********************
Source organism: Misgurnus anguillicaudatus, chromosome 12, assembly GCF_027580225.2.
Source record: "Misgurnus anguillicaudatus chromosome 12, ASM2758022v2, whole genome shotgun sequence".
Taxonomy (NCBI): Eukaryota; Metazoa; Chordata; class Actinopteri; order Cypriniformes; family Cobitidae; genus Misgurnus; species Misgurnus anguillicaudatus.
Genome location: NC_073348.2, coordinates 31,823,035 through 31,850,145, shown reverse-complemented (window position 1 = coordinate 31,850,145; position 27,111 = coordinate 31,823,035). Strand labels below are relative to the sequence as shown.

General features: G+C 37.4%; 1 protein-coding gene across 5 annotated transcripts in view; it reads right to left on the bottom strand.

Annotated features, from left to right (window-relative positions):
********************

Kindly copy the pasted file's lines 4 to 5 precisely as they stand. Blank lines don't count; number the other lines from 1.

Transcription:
Genome location: NC_073348.2, coordinates 31,823,035 through 31,850,145, shown reverse-complemented (window position 1 = coordinate 31,850,145; position 27,111 = coordinate 31,823,035). Strand labels below are relative to the sequence as shown.

General features: G+C 37.4%; 1 protein-coding gene across 5 annotated transcripts in view; it reads right to left on the bottom strand.